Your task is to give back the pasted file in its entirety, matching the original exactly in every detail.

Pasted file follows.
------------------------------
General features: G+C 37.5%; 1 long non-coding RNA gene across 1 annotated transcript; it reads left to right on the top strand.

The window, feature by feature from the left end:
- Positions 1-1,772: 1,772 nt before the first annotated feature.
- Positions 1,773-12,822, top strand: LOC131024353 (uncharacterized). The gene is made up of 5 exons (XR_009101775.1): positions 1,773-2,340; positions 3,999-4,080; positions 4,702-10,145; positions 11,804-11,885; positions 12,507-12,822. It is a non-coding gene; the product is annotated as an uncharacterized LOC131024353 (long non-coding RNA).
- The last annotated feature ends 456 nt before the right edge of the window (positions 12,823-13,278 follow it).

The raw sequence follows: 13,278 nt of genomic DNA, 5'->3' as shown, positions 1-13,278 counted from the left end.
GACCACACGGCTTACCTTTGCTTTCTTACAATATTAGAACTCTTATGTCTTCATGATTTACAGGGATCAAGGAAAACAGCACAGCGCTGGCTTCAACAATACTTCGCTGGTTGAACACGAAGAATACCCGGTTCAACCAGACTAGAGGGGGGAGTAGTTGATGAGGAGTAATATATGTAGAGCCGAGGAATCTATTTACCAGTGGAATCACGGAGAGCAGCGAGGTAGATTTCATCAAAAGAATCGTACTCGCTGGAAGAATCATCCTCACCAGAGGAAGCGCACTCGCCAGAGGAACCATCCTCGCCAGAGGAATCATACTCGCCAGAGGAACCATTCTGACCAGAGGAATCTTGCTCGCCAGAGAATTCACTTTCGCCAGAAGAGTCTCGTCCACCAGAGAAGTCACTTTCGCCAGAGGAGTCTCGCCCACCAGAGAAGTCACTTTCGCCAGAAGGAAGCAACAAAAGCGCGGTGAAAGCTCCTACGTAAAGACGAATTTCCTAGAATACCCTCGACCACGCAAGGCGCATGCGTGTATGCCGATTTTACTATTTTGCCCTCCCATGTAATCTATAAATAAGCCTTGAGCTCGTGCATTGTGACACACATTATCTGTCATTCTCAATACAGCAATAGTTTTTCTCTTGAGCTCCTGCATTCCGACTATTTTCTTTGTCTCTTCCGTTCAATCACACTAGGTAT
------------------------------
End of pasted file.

General features: G+C 37.5%; 1 long non-coding RNA gene across 1 annotated transcript; it reads left to right on the top strand.

The window, feature by feature from the left end:
- Positions 1-1,772: 1,772 nt before the first annotated feature.
- Positions 1,773-12,822, top strand: LOC131024353 (uncharacterized). The gene is made up of 5 exons (XR_009101775.1): positions 1,773-2,340; positions 3,999-4,080; positions 4,702-10,145; positions 11,804-11,885; positions 12,507-12,822. It is a non-coding gene; the product is annotated as an uncharacterized LOC131024353 (long non-coding RNA).
- The last annotated feature ends 456 nt before the right edge of the window (positions 12,823-13,278 follow it).

The raw sequence follows: 13,278 nt of genomic DNA, 5'->3' as shown, positions 1-13,278 counted from the left end.
GACCACACGGCTTACCTTTGCTTTCTTACAATATTAGAACTCTTATGTCTTCATGATTTACAGGGATCAAGGAAAACAGCACAGCGCTGGCTTCAACAATACTTCGCTGGTTGAACACGAAGAATACCCGGTTCAACCAGACTAGAGGGGGGAGTAGTTGATGAGGAGTAATATATGTAGAGCCGAGGAATCTATTTACCAGTGGAATCACGGAGAGCAGCGAGGTAGATTTCATCAAAAGAATCGTACTCGCTGGAAGAATCATCCTCACCAGAGGAAGCGCACTCGCCAGAGGAACCATCCTCGCCAGAGGAATCATACTCGCCAGAGGAACCATTCTGACCAGAGGAATCTTGCTCGCCAGAGAATTCACTTTCGCCAGAAGAGTCTCGTCCACCAGAGAAGTCACTTTCGCCAGAGGAGTCTCGCCCACCAGAGAAGTCACTTTCGCCAGAAGGAAGCAACAAAAGCGCGGTGAAAGCTCCTACGTAAAGACGAATTTCCTAGAATACCCTCGACCACGCAAGGCGCATGCGTGTATGCCGATTTTACTATTTTGCCCTCCCATGTAATCTATAAATAAGCCTTGAGCTCGTGCATTGTGACACACATTATCTGTCATTCTCAATACAGCAATAGTTTTTCTCTTGAGCTCCTGCATTCCGACTATTTTCTTTGTCTCTTCCGTTCAATCACACTAGGTAT